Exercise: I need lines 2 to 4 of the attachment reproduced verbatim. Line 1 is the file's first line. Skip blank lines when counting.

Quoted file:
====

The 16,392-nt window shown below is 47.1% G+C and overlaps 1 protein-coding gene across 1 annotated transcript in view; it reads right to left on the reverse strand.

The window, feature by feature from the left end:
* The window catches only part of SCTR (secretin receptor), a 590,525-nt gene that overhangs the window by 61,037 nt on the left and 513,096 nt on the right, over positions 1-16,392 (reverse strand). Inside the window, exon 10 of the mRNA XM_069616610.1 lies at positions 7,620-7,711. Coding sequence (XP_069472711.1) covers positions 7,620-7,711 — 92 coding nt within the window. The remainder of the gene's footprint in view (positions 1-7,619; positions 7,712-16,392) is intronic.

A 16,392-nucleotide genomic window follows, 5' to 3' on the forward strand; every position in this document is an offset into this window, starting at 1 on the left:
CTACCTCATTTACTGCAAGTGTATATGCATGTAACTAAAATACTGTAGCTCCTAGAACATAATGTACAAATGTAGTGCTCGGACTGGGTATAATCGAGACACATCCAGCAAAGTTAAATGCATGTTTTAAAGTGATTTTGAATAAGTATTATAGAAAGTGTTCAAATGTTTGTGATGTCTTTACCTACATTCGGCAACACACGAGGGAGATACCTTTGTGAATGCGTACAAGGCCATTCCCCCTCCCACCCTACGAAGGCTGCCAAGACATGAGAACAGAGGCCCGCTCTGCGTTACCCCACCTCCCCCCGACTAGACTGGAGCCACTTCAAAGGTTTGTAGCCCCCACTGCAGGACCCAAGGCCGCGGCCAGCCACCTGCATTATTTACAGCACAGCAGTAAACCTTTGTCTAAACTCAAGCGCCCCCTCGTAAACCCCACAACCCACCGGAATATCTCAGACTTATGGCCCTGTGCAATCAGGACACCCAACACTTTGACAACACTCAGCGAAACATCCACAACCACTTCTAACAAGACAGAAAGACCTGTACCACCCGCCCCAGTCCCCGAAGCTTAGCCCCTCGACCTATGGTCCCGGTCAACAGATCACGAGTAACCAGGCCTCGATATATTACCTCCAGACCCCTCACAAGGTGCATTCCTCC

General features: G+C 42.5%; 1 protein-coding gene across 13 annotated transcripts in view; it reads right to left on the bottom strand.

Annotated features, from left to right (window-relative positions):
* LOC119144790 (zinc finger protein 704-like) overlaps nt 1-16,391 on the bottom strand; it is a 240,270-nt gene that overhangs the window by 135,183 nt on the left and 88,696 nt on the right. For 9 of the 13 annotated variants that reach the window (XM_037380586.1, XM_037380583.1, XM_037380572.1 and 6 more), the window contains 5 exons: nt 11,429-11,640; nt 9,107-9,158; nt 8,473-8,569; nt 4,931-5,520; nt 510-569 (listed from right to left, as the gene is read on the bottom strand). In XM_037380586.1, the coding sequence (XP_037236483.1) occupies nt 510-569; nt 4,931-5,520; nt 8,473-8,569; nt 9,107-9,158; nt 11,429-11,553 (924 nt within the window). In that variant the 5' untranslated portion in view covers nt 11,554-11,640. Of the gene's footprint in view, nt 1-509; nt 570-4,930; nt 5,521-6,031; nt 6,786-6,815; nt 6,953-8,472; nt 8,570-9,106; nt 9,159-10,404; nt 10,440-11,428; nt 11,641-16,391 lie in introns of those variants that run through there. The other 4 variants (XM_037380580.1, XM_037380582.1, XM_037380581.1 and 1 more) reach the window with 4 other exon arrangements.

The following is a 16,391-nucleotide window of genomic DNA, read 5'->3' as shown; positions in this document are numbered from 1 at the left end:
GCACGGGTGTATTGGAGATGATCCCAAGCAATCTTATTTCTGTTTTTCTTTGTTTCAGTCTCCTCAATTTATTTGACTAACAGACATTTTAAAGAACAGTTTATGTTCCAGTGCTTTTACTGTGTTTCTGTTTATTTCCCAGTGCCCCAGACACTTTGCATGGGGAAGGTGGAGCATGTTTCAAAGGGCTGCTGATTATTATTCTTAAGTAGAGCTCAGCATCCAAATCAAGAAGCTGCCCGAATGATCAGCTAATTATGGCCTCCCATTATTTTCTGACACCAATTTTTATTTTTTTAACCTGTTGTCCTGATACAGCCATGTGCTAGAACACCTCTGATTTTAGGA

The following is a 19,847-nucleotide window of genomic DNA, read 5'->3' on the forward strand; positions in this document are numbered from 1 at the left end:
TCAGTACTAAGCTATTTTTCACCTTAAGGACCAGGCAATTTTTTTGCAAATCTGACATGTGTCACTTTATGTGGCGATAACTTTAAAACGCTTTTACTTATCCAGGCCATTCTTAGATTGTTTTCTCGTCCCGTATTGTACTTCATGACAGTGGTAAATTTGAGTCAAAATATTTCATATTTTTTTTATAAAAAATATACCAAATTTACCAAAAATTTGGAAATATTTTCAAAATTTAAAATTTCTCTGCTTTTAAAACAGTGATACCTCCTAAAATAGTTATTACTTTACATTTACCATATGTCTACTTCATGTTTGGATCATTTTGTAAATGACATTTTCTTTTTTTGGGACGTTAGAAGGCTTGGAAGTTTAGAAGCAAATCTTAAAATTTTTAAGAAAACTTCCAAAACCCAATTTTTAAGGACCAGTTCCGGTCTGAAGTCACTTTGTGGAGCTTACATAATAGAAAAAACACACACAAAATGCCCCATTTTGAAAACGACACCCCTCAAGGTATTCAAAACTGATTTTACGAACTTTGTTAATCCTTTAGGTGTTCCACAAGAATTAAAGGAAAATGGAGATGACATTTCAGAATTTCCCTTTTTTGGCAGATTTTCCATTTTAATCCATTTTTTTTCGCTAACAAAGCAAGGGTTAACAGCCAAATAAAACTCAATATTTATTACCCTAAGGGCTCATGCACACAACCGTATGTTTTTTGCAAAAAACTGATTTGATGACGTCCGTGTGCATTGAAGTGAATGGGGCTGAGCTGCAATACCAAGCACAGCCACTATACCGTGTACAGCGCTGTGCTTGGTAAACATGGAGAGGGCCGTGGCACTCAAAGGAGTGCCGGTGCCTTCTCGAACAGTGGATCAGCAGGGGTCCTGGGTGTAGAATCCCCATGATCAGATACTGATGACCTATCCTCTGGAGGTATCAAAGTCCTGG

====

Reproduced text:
The window, feature by feature from the left end:
* The window catches only part of SCTR (secretin receptor), a 590,525-nt gene that overhangs the window by 61,037 nt on the left and 513,096 nt on the right, over positions 1-16,392 (reverse strand). Inside the window, exon 10 of the mRNA XM_069616610.1 lies at positions 7,620-7,711. Coding sequence (XP_069472711.1) covers positions 7,620-7,711 — 92 coding nt within the window. The remainder of the gene's footprint in view (positions 1-7,619; positions 7,712-16,392) is intronic.

A 16,392-nucleotide genomic window follows, 5' to 3' on the forward strand; every position in this document is an offset into this window, starting at 1 on the left: